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The Catalan language is rich in expressions that reflect the history and culture of the Catalan identity – and the swear words are just as creative. Whether it’s telling someone they’re being a nuisance to letting them know they’re just a bit dim, the Catalan swear words and expressions are sure to impress the locals.
Literal meaning: ‘happy belly’
How to use it: A panxacontenta is someone who puts up with anything, never complains about anything or has anything to say about anything. Rather than been seen as a positive, here it’s considered a sign of passivity and indifference.
Literal meaning: ‘cork head’ or ‘bark head’
How to use it: Calling someone a cap de suro is basically the same as calling them an idiot. A similar insult is cap de meló or ‘melon head’ or cap de fava meaning ‘bean head’.
Literal meaning: ‘reed peeler’
How to use it: A pelacanyes is someone who you consider to be your inferior, someone insignificant and often ignorant. It can also mean someone who is very poor, a little like calling someone a ‘peasant’.
Literal meaning: ‘Host’ or ‘Sacramental bread’ (i.e. the wafer of bread given in church during Holy Communion).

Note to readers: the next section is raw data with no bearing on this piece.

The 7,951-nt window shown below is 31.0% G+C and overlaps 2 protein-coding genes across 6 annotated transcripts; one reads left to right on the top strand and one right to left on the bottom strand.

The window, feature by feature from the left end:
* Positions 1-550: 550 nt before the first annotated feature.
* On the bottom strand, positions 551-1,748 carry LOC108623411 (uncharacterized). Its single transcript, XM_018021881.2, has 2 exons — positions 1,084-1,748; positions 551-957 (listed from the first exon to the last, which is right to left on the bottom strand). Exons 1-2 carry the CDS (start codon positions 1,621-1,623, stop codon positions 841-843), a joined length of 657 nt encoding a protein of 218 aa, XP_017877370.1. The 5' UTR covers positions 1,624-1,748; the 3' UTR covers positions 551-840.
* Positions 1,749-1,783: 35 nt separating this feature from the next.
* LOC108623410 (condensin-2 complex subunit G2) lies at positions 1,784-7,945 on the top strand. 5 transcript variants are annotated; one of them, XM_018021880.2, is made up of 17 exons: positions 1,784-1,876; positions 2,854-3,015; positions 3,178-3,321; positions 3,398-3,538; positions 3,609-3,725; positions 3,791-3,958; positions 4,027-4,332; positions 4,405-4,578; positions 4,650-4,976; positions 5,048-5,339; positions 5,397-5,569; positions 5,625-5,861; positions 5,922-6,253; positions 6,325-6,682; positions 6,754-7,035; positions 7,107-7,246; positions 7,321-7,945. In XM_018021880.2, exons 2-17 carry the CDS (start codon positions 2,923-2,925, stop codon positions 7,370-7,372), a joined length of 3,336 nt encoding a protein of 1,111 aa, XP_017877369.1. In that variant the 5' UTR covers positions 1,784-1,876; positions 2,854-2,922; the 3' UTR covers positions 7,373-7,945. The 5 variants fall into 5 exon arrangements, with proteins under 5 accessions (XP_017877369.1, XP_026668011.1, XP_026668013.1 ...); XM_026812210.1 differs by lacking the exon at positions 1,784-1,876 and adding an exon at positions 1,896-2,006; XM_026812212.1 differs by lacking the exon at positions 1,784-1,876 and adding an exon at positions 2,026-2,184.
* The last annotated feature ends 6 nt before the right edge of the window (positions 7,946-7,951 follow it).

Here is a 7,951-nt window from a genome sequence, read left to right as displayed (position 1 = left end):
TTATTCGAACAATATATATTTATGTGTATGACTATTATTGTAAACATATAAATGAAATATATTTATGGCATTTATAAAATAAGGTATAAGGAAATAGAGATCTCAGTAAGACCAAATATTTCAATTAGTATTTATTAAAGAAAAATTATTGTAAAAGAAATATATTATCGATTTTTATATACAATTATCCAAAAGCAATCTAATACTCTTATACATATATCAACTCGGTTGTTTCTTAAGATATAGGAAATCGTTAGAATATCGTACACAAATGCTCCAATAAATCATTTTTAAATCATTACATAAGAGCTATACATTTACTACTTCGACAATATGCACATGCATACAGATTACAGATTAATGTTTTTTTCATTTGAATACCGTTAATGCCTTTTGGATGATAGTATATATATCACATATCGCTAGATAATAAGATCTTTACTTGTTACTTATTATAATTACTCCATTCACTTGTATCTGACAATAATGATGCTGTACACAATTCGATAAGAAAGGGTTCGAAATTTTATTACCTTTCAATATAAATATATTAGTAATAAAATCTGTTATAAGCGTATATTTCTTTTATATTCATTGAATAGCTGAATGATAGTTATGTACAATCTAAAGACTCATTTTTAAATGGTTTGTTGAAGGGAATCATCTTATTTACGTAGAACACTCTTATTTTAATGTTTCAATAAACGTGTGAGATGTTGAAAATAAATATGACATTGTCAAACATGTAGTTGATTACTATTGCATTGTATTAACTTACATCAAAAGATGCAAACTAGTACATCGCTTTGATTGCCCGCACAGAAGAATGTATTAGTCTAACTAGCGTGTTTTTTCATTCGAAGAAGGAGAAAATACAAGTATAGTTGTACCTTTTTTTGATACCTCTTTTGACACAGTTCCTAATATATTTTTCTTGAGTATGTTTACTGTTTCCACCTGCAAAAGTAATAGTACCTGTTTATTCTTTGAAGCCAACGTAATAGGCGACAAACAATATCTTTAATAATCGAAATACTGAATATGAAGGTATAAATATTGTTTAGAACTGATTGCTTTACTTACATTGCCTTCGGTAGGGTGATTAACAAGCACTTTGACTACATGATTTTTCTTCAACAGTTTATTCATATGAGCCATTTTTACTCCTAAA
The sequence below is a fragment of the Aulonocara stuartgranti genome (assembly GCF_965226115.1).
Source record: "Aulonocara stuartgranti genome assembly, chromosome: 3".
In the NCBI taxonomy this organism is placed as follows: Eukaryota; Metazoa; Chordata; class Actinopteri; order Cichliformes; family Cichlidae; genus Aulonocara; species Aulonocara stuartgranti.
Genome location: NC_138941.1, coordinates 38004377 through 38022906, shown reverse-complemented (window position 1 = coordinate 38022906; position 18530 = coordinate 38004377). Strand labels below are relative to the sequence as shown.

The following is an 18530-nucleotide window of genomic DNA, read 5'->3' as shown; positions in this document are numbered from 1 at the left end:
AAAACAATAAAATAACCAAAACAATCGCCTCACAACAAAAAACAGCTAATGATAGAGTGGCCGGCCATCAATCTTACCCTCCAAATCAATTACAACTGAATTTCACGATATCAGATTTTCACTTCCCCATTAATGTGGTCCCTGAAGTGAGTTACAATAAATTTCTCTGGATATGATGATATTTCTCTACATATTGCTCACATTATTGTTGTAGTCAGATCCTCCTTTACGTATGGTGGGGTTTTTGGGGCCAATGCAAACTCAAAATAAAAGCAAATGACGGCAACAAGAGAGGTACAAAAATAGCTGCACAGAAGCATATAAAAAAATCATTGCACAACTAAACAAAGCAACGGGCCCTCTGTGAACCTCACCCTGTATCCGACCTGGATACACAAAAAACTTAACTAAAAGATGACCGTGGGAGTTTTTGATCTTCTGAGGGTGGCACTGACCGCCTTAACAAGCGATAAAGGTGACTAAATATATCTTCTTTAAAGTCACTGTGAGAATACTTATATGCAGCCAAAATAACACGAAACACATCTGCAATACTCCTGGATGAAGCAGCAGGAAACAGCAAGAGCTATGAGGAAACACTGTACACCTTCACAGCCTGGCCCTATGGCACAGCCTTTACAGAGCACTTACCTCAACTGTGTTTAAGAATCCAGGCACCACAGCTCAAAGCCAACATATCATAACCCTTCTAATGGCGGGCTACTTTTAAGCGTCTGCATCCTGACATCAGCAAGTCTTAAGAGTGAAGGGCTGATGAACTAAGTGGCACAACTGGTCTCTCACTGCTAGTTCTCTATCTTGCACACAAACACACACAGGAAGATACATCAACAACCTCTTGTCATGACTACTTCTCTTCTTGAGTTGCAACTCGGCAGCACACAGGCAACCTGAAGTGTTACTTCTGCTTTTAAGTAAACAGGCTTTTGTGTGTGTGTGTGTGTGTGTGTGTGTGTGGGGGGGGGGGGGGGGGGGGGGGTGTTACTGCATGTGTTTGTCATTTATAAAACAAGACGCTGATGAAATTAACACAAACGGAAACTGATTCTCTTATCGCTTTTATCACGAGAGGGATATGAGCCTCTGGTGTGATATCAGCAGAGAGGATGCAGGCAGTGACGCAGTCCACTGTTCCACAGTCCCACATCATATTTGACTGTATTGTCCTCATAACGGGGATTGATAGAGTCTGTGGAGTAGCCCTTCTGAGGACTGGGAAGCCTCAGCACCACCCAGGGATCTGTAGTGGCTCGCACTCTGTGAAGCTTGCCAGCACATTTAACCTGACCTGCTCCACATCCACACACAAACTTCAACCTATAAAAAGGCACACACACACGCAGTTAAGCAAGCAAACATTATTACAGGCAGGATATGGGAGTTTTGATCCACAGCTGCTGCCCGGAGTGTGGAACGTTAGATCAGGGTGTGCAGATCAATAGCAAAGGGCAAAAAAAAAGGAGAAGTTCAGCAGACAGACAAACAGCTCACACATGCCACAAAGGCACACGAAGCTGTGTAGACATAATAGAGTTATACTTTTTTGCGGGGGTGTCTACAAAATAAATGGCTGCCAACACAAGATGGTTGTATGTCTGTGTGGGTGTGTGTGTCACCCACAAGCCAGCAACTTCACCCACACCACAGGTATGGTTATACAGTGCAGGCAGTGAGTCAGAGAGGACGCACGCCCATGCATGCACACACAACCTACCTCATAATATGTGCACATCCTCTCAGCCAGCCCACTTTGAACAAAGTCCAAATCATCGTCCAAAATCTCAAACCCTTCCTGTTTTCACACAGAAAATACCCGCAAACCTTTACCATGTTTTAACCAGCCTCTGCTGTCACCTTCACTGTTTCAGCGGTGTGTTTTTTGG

How to use it: This is the equivalent of shouting a good old fashioned ‘f**k’ when you remember you’ve forgotten something important, realise you’ve messed something up or just slammed your finger in the door.
Literal meaning: ‘hooked light’
How to use it: If someone is being a llum de ganxo then it means they don’t have their head screwed on right and are chatting rubbish.
Literal meaning: ‘bad fig’
How to use it: In the gardening world, a figaflor is a fig which grows on the previous year’s shoot growth and as a result doesn’t usually ripen as well or taste as nice. Someone who’s a figaflor is someone who’s not really that bright.
Literal meaning: ‘ball burner’
How to use it: If someone is getting on your nerves and you really want to let them know, calling them a torracollons – similar to calling someone a ‘ball ache’ – should get them off your back.
Literal meaning: ‘guitar shitter’ (a bandúrria is type of Spanish cord instrument)
How to use it: A cagabandúrries is someone who is generally pretty inept and bothersome but always has an excuse for their sub-average behaviour.
Literal meaning: ‘Arse licker’
How to use it: A llepaculs is someone who knows how to suck up to the right people to get what they want. That person who always laughs at your boss’s bad jokes, they’re definitely a llepaculs.
Literal meaning: ‘Pan’s arse’
How to use it: Telling someone they’re a cul d’olla is the same a telling them they’re about as useful as a carpet fitter’s ladder or an ashtray on a motorbike. The point is, they’re really pretty useless.
Literal meaning: ‘little skilled’
How to use it: Someone who is pocatraça is someone clumsy, awkward and generally lacking skill. Like telling them they’re ‘no bright spark’.